Smoking Ban Officially Snuffed?
Hope for a smoke-free Texas seems officially snuffed. State Sen. Bob Deuell, R-Greenville, said today that a statewide smoking ban would not live on as an amendment to Senate Bill 1811.
Hope for a smoke-free Texas seems officially snuffed. State Sen. Bob Deuell, R-Greenville, said today that a statewide smoking ban would not live on as an amendment to Senate Bill 1811, a major "fiscal matters" bill.
“It was a combination of bad public policy, in my opinion, and the realization that there weren’t the votes," he said.
The legislation would have prohibited smoking in restaurants, bars and other public facilities that require a license from the health department. According to the bill’s fiscal note, such a ban could save the state more than $31 million in Medicaid costs over the next biennium.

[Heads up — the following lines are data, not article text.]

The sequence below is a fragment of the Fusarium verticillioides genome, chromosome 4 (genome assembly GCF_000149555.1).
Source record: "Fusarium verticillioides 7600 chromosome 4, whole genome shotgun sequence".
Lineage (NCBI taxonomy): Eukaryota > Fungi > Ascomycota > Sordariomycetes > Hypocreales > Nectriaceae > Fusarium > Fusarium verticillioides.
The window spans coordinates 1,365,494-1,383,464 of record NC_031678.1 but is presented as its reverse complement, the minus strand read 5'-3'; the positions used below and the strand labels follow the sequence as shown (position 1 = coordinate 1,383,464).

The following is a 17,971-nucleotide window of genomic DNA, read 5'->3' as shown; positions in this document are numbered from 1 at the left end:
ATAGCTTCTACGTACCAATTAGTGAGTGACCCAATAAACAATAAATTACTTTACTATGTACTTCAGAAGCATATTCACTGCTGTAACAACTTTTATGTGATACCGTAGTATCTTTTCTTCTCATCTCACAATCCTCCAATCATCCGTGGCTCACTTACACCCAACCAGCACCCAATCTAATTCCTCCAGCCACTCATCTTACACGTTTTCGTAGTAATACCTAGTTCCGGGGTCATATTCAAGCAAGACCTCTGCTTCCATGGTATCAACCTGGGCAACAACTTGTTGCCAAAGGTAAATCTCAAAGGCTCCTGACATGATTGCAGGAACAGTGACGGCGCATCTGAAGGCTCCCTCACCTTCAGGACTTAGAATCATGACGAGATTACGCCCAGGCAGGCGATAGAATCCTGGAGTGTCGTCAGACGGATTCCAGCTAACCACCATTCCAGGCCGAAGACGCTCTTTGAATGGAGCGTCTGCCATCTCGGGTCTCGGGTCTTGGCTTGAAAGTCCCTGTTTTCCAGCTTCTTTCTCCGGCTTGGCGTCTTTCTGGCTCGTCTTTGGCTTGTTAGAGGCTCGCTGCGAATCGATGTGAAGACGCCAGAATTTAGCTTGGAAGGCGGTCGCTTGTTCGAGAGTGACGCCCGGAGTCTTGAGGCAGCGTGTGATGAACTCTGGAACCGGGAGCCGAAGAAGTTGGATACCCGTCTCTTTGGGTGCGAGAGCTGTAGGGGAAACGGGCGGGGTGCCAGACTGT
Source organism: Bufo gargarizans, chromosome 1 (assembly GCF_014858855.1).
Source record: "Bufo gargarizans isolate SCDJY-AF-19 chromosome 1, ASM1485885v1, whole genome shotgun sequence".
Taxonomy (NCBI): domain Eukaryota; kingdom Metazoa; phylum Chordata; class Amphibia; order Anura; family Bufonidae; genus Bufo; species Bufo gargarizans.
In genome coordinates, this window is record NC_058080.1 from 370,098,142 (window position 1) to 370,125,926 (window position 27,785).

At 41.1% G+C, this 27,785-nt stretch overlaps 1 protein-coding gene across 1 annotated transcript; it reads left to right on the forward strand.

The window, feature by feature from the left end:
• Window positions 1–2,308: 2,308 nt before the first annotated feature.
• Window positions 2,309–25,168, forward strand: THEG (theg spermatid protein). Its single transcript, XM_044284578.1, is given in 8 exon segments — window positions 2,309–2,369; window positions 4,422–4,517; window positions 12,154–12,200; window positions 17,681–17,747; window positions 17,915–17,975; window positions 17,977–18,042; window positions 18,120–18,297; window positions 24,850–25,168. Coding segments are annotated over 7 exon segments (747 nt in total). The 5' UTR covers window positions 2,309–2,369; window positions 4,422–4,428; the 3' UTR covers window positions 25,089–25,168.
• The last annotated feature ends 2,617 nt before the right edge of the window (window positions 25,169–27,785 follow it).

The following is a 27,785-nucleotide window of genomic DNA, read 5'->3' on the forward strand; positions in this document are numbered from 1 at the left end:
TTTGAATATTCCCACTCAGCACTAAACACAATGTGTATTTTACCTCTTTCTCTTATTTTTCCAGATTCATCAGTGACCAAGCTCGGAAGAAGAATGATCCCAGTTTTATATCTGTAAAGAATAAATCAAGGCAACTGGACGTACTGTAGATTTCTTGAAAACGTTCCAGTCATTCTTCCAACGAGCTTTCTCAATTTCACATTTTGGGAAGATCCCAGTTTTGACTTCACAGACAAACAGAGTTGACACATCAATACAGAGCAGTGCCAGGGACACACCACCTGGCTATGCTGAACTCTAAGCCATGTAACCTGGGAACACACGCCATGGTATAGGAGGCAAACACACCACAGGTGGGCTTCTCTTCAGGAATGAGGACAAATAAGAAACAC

A special session hinges on SB 1811, and Deuell said keeping the ban amendment in the bill puts it at risk of being derailed by a procedural objection. “That bill was too important to jeopardize over that issue.”
Despite Deuell’s claim, Rep. Myra Crownover, R-Lake Dallas, the House author of the legislation, said she has the support of four House conferees and is still working with Lt. Gov. David Dewhurst to retain the ban. “We’re praying for one of those last-minute session miracles,” she said.
Sen. Rodney Ellis, D-Houston, issued a statement today saying, “I am extremely disappointed that the will of the people has again been thwarted by the Texas legislature when it comes to passing Smoke-Free legislation.” But after speaking with Crownover, Ellis retracted his words. “It’s too early to tell,” he said.
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